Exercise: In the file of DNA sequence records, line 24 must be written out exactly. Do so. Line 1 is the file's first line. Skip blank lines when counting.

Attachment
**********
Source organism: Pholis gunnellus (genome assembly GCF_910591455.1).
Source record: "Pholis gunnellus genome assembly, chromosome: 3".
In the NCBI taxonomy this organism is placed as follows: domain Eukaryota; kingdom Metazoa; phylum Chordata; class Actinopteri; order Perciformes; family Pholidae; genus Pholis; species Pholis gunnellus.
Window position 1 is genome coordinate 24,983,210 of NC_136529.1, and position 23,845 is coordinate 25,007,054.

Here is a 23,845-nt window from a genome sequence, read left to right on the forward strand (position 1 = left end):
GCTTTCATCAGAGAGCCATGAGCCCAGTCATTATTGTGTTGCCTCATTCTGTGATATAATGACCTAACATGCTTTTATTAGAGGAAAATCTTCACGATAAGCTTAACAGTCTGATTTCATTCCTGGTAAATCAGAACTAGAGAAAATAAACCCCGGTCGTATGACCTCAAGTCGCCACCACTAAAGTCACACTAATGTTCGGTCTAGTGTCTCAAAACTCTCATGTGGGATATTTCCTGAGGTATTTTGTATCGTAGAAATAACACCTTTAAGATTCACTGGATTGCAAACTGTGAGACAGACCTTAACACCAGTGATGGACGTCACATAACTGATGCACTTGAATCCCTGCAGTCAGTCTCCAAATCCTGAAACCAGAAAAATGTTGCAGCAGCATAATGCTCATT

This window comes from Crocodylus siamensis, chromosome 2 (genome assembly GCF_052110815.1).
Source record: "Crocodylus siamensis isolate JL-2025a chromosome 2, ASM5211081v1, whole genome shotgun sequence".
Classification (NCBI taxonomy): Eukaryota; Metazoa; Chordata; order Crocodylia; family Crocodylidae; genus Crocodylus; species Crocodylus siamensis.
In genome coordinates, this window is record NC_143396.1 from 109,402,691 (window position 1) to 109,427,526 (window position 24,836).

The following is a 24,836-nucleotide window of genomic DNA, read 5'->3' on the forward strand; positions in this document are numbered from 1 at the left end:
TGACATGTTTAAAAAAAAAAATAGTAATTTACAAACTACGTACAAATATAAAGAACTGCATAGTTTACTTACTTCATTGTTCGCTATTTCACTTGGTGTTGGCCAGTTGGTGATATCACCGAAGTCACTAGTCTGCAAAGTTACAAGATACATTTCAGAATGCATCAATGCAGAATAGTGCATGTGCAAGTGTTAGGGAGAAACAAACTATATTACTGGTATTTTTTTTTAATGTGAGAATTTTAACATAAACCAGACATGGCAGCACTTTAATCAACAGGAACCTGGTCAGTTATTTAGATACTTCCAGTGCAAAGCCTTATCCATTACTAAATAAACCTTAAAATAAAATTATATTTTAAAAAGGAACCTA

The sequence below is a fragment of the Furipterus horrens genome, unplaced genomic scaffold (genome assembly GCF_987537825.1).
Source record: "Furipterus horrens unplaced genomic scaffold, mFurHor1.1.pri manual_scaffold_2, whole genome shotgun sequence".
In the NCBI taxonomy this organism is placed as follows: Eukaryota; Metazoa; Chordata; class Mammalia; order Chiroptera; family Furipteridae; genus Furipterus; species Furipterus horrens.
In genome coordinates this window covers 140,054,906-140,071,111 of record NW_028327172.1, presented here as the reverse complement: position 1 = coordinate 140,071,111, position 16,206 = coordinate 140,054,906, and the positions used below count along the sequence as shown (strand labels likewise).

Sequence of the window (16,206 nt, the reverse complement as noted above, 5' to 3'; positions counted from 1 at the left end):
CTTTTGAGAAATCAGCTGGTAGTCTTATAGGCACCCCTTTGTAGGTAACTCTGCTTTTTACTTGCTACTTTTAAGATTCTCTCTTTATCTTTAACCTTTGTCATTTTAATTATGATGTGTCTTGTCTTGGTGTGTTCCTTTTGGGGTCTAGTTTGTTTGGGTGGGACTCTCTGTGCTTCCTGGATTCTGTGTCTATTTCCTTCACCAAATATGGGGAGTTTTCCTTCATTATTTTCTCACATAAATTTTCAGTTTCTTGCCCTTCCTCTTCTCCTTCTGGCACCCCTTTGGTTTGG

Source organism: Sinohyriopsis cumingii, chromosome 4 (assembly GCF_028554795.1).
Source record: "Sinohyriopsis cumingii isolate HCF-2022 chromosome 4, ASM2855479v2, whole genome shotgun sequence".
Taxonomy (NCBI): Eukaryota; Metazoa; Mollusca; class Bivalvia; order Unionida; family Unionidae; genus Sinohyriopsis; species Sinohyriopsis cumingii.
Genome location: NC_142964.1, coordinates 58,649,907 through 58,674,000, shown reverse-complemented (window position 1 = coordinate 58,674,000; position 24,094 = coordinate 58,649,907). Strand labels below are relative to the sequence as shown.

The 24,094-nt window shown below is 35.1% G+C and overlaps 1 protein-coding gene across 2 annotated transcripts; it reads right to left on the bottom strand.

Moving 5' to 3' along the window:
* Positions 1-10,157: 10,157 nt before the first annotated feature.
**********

Moving 5' to 3' along the window: